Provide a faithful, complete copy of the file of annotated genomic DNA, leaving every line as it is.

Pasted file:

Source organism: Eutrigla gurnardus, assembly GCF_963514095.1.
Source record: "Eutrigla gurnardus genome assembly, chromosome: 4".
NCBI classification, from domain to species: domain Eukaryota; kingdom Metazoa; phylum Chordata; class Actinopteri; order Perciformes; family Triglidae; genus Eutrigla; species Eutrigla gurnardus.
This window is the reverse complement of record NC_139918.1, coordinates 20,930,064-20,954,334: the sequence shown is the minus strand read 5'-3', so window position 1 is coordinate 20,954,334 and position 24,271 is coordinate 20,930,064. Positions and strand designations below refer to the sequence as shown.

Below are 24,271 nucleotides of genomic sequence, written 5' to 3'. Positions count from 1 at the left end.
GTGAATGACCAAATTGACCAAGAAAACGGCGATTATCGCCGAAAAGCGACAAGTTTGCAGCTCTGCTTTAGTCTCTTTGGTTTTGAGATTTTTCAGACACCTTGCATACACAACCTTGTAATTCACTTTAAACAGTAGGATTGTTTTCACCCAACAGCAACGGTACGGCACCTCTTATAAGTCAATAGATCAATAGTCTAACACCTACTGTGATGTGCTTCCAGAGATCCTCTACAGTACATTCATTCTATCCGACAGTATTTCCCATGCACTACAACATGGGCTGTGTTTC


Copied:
Source organism: Eutrigla gurnardus, assembly GCF_963514095.1.
Source record: "Eutrigla gurnardus genome assembly, chromosome: 4".
NCBI classification, from domain to species: domain Eukaryota; kingdom Metazoa; phylum Chordata; class Actinopteri; order Perciformes; family Triglidae; genus Eutrigla; species Eutrigla gurnardus.
This window is the reverse complement of record NC_139918.1, coordinates 20,930,064-20,954,334: the sequence shown is the minus strand read 5'-3', so window position 1 is coordinate 20,954,334 and position 24,271 is coordinate 20,930,064. Positions and strand designations below refer to the sequence as shown.

Below are 24,271 nucleotides of genomic sequence, written 5' to 3'. Positions count from 1 at the left end.
GTGAATGACCAAATTGACCAAGAAAACGGCGATTATCGCCGAAAAGCGACAAGTTTGCAGCTCTGCTTTAGTCTCTTTGGTTTTGAGATTTTTCAGACACCTTGCATACACAACCTTGTAATTCACTTTAAACAGTAGGATTGTTTTCACCCAACAGCAACGGTACGGCACCTCTTATAAGTCAATAGATCAATAGTCTAACACCTACTGTGATGTGCTTCCAGAGATCCTCTACAGTACATTCATTCTATCCGACAGTATTTCCCATGCACTACAACATGGGCTGTGTTTC